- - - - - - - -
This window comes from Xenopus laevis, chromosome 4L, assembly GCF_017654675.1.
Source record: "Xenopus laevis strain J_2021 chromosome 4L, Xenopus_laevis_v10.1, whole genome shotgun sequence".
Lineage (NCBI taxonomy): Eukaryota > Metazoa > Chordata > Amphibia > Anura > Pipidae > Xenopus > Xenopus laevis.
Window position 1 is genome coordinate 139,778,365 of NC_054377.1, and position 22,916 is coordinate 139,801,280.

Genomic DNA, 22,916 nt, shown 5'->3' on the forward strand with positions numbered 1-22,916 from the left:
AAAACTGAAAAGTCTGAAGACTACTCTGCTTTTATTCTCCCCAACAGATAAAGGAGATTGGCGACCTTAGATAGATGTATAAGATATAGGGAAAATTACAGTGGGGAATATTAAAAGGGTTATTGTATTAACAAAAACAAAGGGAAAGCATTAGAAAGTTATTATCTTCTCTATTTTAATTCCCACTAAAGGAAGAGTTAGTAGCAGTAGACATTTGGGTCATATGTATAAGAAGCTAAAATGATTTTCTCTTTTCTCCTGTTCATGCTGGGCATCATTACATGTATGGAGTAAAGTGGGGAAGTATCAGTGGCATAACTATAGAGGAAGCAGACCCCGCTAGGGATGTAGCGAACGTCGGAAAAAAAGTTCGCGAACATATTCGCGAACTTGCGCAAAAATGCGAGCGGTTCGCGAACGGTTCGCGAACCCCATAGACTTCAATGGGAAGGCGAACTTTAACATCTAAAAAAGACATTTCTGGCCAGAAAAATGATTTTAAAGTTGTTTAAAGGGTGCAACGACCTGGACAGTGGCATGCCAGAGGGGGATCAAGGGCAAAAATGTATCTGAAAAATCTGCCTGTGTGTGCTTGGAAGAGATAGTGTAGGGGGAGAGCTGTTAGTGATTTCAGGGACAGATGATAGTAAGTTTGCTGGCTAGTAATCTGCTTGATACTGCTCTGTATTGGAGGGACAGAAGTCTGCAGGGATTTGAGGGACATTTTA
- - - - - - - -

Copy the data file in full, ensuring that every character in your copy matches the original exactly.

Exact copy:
This window comes from Xenopus laevis, chromosome 4L, assembly GCF_017654675.1.
Source record: "Xenopus laevis strain J_2021 chromosome 4L, Xenopus_laevis_v10.1, whole genome shotgun sequence".
Lineage (NCBI taxonomy): Eukaryota > Metazoa > Chordata > Amphibia > Anura > Pipidae > Xenopus > Xenopus laevis.
Window position 1 is genome coordinate 139,778,365 of NC_054377.1, and position 22,916 is coordinate 139,801,280.

Genomic DNA, 22,916 nt, shown 5'->3' on the forward strand with positions numbered 1-22,916 from the left:
AAAACTGAAAAGTCTGAAGACTACTCTGCTTTTATTCTCCCCAACAGATAAAGGAGATTGGCGACCTTAGATAGATGTATAAGATATAGGGAAAATTACAGTGGGGAATATTAAAAGGGTTATTGTATTAACAAAAACAAAGGGAAAGCATTAGAAAGTTATTATCTTCTCTATTTTAATTCCCACTAAAGGAAGAGTTAGTAGCAGTAGACATTTGGGTCATATGTATAAGAAGCTAAAATGATTTTCTCTTTTCTCCTGTTCATGCTGGGCATCATTACATGTATGGAGTAAAGTGGGGAAGTATCAGTGGCATAACTATAGAGGAAGCAGACCCCGCTAGGGATGTAGCGAACGTCGGAAAAAAAGTTCGCGAACATATTCGCGAACTTGCGCAAAAATGCGAGCGGTTCGCGAACGGTTCGCGAACCCCATAGACTTCAATGGGAAGGCGAACTTTAACATCTAAAAAAGACATTTCTGGCCAGAAAAATGATTTTAAAGTTGTTTAAAGGGTGCAACGACCTGGACAGTGGCATGCCAGAGGGGGATCAAGGGCAAAAATGTATCTGAAAAATCTGCCTGTGTGTGCTTGGAAGAGATAGTGTAGGGGGAGAGCTGTTAGTGATTTCAGGGACAGATGATAGTAAGTTTGCTGGCTAGTAATCTGCTTGATACTGCTCTGTATTGGAGGGACAGAAGTCTGCAGGGATTTGAGGGACATTTTA